Militarization of the Police: A Reflection of United States Foreign Policy. The war is both domestic and international

By Abayomi Azikiwe

“…By the early 1980s the further criminalization of African American and other oppressed communities was well underway. We have witness the growth in the prison-industrial-complex with a rise in the incarcerated population by 500 percent over the last three decades. The “school to prison pipeline” is a reality for the majority of the African American people.

A recent article in Atlantic magazine looks at this phenomena through the experiences of former inmates and the families whose loved ones have been incarcerated. With no real jobs program on a federal level and the rising rates of poverty and marginalization, this problem will not be solved short of drastic and sweeping policy initiatives that are well beyond anything that is being advocated by the White House, Congress and the corporate community.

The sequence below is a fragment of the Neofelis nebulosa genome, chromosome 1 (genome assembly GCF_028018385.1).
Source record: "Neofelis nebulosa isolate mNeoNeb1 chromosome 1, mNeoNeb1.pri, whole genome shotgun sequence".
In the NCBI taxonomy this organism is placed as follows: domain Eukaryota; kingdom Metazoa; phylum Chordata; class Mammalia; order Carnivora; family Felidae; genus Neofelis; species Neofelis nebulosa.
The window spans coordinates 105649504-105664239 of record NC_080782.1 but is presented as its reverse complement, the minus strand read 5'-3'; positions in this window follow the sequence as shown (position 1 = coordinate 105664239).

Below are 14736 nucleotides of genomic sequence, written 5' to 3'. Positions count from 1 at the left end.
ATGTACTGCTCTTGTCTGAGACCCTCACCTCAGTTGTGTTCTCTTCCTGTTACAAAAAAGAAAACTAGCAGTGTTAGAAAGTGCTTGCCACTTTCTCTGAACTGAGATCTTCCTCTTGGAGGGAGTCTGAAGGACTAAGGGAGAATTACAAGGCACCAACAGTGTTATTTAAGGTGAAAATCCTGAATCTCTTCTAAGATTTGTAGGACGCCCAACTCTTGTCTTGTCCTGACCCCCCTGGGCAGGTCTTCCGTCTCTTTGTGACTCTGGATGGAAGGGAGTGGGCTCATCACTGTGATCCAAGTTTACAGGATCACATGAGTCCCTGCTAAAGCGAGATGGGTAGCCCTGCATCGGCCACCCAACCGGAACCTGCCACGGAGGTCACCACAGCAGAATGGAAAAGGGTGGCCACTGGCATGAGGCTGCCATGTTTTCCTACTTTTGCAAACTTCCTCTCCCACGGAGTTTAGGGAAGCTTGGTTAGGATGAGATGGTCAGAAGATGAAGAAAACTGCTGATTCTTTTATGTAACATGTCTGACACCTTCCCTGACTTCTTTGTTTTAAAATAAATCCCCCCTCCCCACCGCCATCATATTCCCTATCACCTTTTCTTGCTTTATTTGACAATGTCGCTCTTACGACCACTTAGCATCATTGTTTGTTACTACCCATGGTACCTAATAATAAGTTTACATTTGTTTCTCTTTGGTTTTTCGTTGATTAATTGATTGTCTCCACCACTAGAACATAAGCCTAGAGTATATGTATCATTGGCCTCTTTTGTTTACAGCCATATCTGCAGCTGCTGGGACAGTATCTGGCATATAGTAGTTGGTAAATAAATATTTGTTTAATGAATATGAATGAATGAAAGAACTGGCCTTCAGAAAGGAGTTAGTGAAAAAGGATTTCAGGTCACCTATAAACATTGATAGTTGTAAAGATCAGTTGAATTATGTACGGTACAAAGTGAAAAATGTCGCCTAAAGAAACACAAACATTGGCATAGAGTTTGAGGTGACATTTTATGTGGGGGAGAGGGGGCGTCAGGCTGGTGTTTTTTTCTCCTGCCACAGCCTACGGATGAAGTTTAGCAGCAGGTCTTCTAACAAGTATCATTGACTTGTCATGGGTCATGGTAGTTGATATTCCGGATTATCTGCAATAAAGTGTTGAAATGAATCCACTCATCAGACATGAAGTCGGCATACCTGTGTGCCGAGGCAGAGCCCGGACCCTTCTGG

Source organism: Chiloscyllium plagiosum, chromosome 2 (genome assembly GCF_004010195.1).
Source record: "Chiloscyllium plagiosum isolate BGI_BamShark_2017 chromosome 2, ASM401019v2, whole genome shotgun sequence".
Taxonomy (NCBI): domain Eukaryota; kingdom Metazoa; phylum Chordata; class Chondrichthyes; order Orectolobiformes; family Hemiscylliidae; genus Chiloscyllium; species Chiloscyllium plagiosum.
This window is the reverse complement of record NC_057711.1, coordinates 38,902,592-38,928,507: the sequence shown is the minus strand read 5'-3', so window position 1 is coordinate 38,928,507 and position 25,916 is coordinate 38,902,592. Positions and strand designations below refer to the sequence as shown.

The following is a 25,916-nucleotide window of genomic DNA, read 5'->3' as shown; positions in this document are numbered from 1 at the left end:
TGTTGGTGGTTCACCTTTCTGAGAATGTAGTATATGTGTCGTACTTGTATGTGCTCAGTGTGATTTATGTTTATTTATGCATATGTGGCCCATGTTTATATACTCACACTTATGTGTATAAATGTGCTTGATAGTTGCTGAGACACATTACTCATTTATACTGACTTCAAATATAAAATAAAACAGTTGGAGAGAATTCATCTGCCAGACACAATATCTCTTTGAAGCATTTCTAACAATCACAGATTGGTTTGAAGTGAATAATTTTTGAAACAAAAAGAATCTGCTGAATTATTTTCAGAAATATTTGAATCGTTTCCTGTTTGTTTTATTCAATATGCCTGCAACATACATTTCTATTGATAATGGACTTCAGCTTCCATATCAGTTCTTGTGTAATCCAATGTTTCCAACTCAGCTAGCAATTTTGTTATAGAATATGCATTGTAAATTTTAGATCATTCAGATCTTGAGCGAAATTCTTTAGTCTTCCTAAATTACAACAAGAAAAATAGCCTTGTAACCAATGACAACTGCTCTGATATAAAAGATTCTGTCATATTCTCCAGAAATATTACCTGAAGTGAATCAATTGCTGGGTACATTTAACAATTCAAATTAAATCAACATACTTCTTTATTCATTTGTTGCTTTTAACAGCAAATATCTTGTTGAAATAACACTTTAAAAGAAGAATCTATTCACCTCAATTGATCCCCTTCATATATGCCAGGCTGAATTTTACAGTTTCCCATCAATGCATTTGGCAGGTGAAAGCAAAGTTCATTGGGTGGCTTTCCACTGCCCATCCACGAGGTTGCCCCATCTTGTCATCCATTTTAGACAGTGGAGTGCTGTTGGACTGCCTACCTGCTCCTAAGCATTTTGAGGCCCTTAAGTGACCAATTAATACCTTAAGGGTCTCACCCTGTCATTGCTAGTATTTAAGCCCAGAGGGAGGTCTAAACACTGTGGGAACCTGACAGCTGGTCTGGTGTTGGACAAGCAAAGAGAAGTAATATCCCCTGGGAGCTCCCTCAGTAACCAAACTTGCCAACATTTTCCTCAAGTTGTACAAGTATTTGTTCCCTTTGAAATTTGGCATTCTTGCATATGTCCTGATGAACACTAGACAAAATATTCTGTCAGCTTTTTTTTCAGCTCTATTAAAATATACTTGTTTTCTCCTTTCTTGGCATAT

Therefore, the struggle for justice in the U.S. is up to the people themselves. The organized masses working in solidarity with the oppressed and working people around the globe are the remedies to seriously address these concerns.

This is the charge of the labor movement and the international solidarity struggle. We are part of both and will work with any and every one to achieve total freedom.”

Abayomi Azikiwe is the editor of Pan-African News Wire,


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